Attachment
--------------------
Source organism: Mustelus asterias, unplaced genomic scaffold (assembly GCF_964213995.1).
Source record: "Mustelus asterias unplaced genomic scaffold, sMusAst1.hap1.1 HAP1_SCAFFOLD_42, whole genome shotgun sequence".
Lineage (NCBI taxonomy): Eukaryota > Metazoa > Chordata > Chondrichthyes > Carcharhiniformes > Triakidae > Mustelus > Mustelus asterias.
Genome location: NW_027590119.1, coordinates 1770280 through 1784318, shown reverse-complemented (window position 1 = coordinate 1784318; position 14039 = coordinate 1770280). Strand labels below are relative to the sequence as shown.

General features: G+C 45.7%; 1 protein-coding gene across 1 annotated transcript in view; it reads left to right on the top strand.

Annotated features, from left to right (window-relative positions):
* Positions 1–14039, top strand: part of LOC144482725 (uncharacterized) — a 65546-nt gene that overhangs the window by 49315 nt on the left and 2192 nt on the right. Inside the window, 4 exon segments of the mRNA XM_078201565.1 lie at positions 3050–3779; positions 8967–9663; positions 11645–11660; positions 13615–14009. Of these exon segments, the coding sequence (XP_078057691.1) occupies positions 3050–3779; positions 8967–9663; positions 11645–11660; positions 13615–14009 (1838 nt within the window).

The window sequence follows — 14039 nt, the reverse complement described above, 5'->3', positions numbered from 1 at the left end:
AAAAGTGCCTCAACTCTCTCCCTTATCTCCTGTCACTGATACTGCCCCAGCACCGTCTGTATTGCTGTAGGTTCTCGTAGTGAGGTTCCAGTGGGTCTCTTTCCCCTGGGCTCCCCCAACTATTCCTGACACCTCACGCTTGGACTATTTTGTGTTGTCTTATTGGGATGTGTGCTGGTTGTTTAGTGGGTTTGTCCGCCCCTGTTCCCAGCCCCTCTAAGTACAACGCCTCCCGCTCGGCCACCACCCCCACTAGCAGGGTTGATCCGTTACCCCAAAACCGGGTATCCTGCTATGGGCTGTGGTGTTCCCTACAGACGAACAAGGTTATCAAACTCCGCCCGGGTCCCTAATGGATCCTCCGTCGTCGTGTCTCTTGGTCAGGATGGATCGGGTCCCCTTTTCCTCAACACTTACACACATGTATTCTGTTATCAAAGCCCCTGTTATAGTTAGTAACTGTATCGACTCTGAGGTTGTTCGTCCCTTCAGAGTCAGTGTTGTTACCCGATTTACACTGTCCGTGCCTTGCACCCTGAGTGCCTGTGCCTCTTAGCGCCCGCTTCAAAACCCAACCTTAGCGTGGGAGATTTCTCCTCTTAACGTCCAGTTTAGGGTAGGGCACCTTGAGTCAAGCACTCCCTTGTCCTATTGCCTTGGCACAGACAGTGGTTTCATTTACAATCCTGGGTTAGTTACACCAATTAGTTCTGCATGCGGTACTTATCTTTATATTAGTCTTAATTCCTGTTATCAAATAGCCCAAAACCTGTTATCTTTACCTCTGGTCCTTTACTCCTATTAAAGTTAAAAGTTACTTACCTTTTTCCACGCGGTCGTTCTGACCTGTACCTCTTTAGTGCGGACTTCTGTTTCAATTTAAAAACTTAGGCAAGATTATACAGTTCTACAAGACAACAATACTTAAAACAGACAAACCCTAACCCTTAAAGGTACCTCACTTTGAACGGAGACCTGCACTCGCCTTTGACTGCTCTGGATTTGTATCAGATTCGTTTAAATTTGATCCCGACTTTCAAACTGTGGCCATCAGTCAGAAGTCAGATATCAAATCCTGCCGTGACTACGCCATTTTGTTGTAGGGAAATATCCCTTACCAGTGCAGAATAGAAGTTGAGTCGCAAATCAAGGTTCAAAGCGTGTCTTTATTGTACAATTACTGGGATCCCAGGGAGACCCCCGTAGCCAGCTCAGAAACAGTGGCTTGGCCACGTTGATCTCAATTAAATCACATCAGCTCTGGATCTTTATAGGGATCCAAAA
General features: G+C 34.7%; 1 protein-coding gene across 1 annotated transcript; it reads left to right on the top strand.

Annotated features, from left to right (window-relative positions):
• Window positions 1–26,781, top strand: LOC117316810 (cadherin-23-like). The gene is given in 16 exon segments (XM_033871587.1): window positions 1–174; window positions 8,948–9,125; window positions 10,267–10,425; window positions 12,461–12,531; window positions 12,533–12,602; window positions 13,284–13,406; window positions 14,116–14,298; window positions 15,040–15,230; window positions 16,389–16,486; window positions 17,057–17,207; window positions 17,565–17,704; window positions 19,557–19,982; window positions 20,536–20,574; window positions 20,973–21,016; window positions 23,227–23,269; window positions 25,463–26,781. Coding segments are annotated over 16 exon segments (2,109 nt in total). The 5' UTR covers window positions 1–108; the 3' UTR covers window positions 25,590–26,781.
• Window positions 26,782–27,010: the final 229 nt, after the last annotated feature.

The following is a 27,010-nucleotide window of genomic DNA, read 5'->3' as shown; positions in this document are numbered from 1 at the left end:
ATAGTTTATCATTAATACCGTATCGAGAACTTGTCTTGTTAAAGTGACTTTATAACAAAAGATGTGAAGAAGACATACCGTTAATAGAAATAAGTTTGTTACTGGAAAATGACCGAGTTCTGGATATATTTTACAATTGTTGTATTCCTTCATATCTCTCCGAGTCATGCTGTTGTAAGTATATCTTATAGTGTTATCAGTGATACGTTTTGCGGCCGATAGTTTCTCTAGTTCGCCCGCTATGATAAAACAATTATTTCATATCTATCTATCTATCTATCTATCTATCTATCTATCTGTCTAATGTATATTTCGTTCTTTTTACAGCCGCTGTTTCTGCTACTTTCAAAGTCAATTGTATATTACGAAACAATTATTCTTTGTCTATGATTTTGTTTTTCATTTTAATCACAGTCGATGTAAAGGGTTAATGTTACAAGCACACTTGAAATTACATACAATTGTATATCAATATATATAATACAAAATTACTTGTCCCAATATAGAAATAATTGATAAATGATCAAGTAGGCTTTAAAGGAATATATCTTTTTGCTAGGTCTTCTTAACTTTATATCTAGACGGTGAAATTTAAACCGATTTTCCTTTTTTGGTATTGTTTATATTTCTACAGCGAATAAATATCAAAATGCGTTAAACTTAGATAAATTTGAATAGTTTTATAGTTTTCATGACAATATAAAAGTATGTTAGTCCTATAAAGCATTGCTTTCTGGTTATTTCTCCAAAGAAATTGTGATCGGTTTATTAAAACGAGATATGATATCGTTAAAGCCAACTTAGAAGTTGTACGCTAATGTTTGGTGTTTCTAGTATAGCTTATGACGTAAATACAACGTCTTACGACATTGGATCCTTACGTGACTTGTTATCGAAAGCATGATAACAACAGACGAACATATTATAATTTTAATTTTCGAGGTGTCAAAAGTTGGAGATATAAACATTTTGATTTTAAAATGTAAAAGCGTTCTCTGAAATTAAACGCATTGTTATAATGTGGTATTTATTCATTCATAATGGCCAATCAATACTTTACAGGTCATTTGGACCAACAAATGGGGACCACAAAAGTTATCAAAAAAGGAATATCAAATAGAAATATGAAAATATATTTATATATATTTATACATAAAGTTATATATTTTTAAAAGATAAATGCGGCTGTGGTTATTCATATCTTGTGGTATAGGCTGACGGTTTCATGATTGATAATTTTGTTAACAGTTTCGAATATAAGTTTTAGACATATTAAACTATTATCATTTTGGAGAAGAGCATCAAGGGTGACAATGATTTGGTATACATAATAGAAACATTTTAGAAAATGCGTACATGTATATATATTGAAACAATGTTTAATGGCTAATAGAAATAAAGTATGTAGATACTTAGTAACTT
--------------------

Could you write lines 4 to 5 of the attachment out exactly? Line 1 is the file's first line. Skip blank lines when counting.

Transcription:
Genome location: NW_027590119.1, coordinates 1770280 through 1784318, shown reverse-complemented (window position 1 = coordinate 1784318; position 14039 = coordinate 1770280). Strand labels below are relative to the sequence as shown.

General features: G+C 45.7%; 1 protein-coding gene across 1 annotated transcript in view; it reads left to right on the top strand.